Originally from Mauritius Leila Rostom is a Commercial Manager at COVA Thinking Cambodia. In this interview, Leila tells us how she has fallen in love with Asia and why better training opportunities could help young leaders of the future.
How did you end up sitting where you are today?
Four years ago, my husband decided to pack 'our' bags and move to Cambodia for a new job. I had absolutely no idea what I was getting myself into as I was happily working as a Chartered Quantity Surveyor in Cape Town where I studied.
From being reluctant to move (supposedly for a year) to falling in love with Asia, I have been challenged ever since to look at things from a different perspective. With a booming economy and vast construction prospects in this Kingdom of Wonder, becoming a Commercial Manager last year was something I did not envision.
What gets you excited about your industry?
I have always been passionate about numbers and working in the quantity surveying sector is personally both challenging but also riveting as every development is unique throughout its project life cycle. From early design stages where I often discover new concepts, to exploring rapidly changing construction practises, this field requires constant interaction with project stakeholders to solve ongoing issues and mitigate risks.
It may be stressful at times (in fact, most of the time), but it is such a great source of satisfaction to work as a team and deliver projects successfully.
What's the best advice anyone ever gave you?
I was once told not to linger on minor details and, instead, to enjoy this short life with a more positive attitude. This has helped me in both my relationship and my career, where I learnt to accept things I cannot control and let go of negativity.
In these current unprecedented times, I see myself regularly being reminded of how blessed I am to have a caring family, friends and a job that I love.
What, or who inspires you?
Although we may be miles apart, my younger sister and older brother inspire me in my daily life.
Looking at how self-determined and ambitious my sister is, gives me so much hope for the younger generation. In addition, having the smartest brother ever (a power engineer) who is also the most loving father to my adorable nephew, makes me want to strive to be better.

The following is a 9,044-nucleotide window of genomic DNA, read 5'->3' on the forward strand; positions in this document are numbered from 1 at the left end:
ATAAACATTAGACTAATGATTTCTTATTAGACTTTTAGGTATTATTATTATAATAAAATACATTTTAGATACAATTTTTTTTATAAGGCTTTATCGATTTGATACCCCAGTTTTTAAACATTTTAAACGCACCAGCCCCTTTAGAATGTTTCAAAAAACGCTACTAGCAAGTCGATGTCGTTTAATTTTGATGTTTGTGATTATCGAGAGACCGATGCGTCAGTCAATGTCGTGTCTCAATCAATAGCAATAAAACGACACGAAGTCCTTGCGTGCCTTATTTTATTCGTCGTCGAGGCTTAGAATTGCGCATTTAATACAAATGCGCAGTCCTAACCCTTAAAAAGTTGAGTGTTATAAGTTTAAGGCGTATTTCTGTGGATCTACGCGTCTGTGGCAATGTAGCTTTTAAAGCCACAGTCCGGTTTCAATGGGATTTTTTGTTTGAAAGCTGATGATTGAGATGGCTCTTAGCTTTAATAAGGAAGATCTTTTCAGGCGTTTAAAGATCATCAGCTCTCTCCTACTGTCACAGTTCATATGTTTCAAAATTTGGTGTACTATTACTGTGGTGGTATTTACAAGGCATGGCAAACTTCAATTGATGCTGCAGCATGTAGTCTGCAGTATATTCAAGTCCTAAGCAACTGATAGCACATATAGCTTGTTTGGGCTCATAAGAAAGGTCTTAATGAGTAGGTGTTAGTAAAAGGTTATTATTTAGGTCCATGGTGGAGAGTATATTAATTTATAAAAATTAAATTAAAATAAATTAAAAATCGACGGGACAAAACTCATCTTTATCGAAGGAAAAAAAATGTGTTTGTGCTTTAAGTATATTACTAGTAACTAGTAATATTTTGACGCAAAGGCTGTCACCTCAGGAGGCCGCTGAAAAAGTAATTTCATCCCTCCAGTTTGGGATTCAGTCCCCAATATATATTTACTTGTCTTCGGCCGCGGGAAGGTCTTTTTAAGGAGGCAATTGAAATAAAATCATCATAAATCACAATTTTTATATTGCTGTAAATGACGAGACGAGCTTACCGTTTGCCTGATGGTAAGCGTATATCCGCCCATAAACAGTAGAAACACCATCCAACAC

My parents have always supported me with any decisions I made. They are also an absolute inspiration in everything I undertake.
How do you keep up to speed with what's happening in the industry?
Apart from the usual browsing through LinkedIn posts, I admit that I seldom make time to research on the latest advancements in construction. However, I occasionally receive interesting news through online subscriptions to construction newsletters.
Networking events are also an interactive way to connect with people in the industry who often increase awareness of innovative products. Being a member of professional bodies (RICS, CIOB, PMI, etc.) is also very helpful for regular updates.
What was the most challenging project or assignment you've worked on?
When I first moved to Cambodia, I was assigned as Deputy QS Manager on a design and build project of 330,000m2 awarded to the lowest-bid contractor at a staggeringly low construction rate. This has, by far, been the most challenging project I worked on, where all the critical success factors relating to cost, quality, and time were at stake.
However, it was also a rapid learning curve that eventually became the stepping stone to improving my commercial skills. I was also simultaneously completing an MBA in Construction and Real Estate, which made it all even harder.
If you could start your life again, what would you do differently?
I used to think that if I could change the past, I would not have repeated the same multiple mistakes, but honestly, these got me to where I am today.
However, retrospectively I wish I got married and had kids earlier while moving the focus on my career to later in my 30s. Eventually, as banal as it sounds, I believe that everything does happen for a reason even though sometimes it's hard to comprehend why.
You finish work today and step outside the office to find a lottery ticket that ends up winning $10 million. What would you do?
I would invest a third of it, build our dream house close to the beach in Mauritius (where I am from), and use the rest to establish an upbeat business promoting sustainable building practices. My husband would not have to work anymore, so I think he would be the happiest man on earth!
How do you switch off after a day at work?
Making time to cook dinner with my husband and watching anything on Netflix is my favourite part of weeknights. I also try to go to the gym at least twice a week for stress relief or playing badminton with colleagues after work is quite enjoyable.
If you had one wish for the future of your industry, what would it be?
From my personal experience, I wish there was an increase in government policies relating to construction regulations in Cambodia. Together with new technologies, this would instigate construction professionals to collaborate on better planning and not rushing into delivering projects at the lowest price that would eventually compromise quality standards over the life cycle of a building.
Also, considering the young workforce in Cambodia, better training opportunities should be provided by professional bodies and construction firms to graduates who will ultimately become leaders in this industry. Wishful thinking but worth a try!
How should people connect with you?
You can contact me via my Linkedin profile: https://www.linkedin.com/in/leila-rostom-a4530532.